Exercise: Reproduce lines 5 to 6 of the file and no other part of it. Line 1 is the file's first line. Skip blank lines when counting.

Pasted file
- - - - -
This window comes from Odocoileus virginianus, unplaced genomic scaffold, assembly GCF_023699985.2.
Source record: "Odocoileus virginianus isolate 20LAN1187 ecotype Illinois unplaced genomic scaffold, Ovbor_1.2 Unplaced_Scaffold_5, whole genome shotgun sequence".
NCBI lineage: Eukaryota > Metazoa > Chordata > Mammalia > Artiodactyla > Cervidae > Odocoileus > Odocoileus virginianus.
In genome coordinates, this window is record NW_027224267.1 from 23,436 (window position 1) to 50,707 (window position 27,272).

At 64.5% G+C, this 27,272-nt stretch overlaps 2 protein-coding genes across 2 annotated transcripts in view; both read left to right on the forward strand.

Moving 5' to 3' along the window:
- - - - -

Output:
At 64.5% G+C, this 27,272-nt stretch overlaps 2 protein-coding genes across 2 annotated transcripts in view; both read left to right on the forward strand.

Moving 5' to 3' along the window: